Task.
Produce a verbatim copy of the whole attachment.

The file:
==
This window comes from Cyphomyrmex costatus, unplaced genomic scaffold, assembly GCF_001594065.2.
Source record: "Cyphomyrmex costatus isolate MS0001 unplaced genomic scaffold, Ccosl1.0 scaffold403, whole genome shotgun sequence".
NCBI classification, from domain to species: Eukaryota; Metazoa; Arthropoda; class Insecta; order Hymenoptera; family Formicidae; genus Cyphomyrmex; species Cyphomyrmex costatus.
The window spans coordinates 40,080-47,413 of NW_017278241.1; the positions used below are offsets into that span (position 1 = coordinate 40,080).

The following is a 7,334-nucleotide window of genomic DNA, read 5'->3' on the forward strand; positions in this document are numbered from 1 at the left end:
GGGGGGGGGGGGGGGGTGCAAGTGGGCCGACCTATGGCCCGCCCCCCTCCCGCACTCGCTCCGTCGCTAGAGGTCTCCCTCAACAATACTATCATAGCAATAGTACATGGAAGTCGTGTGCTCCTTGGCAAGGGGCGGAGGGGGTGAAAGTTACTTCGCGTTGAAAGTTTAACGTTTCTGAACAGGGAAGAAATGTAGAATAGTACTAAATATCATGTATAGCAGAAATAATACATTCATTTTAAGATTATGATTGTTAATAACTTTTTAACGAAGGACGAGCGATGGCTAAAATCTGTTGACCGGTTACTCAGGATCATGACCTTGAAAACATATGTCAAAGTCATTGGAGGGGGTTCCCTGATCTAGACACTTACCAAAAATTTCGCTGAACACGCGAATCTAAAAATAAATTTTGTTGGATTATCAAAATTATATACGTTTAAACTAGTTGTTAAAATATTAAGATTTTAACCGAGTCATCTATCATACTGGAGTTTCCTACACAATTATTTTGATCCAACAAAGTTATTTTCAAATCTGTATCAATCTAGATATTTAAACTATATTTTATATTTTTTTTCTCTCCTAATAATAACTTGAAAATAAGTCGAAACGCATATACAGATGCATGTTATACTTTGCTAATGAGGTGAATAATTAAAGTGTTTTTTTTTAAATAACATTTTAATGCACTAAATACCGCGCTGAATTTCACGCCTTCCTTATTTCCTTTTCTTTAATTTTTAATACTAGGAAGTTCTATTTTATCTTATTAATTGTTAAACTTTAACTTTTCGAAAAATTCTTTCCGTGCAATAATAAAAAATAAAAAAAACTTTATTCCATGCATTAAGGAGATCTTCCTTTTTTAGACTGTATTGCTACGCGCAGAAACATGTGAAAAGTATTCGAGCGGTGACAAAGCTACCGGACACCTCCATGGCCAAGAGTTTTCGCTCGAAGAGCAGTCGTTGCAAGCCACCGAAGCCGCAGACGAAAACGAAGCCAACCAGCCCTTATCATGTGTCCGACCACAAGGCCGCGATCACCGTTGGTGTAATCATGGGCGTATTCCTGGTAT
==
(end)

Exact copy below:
This window comes from Cyphomyrmex costatus, unplaced genomic scaffold, assembly GCF_001594065.2.
Source record: "Cyphomyrmex costatus isolate MS0001 unplaced genomic scaffold, Ccosl1.0 scaffold403, whole genome shotgun sequence".
NCBI classification, from domain to species: Eukaryota; Metazoa; Arthropoda; class Insecta; order Hymenoptera; family Formicidae; genus Cyphomyrmex; species Cyphomyrmex costatus.
The window spans coordinates 40,080-47,413 of NW_017278241.1; the positions used below are offsets into that span (position 1 = coordinate 40,080).

The following is a 7,334-nucleotide window of genomic DNA, read 5'->3' on the forward strand; positions in this document are numbered from 1 at the left end:
GGGGGGGGGGGGGGGGTGCAAGTGGGCCGACCTATGGCCCGCCCCCCTCCCGCACTCGCTCCGTCGCTAGAGGTCTCCCTCAACAATACTATCATAGCAATAGTACATGGAAGTCGTGTGCTCCTTGGCAAGGGGCGGAGGGGGTGAAAGTTACTTCGCGTTGAAAGTTTAACGTTTCTGAACAGGGAAGAAATGTAGAATAGTACTAAATATCATGTATAGCAGAAATAATACATTCATTTTAAGATTATGATTGTTAATAACTTTTTAACGAAGGACGAGCGATGGCTAAAATCTGTTGACCGGTTACTCAGGATCATGACCTTGAAAACATATGTCAAAGTCATTGGAGGGGGTTCCCTGATCTAGACACTTACCAAAAATTTCGCTGAACACGCGAATCTAAAAATAAATTTTGTTGGATTATCAAAATTATATACGTTTAAACTAGTTGTTAAAATATTAAGATTTTAACCGAGTCATCTATCATACTGGAGTTTCCTACACAATTATTTTGATCCAACAAAGTTATTTTCAAATCTGTATCAATCTAGATATTTAAACTATATTTTATATTTTTTTTCTCTCCTAATAATAACTTGAAAATAAGTCGAAACGCATATACAGATGCATGTTATACTTTGCTAATGAGGTGAATAATTAAAGTGTTTTTTTTTAAATAACATTTTAATGCACTAAATACCGCGCTGAATTTCACGCCTTCCTTATTTCCTTTTCTTTAATTTTTAATACTAGGAAGTTCTATTTTATCTTATTAATTGTTAAACTTTAACTTTTCGAAAAATTCTTTCCGTGCAATAATAAAAAATAAAAAAAACTTTATTCCATGCATTAAGGAGATCTTCCTTTTTTAGACTGTATTGCTACGCGCAGAAACATGTGAAAAGTATTCGAGCGGTGACAAAGCTACCGGACACCTCCATGGCCAAGAGTTTTCGCTCGAAGAGCAGTCGTTGCAAGCCACCGAAGCCGCAGACGAAAACGAAGCCAACCAGCCCTTATCATGTGTCCGACCACAAGGCCGCGATCACCGTTGGTGTAATCATGGGCGTATTCCTGGTAT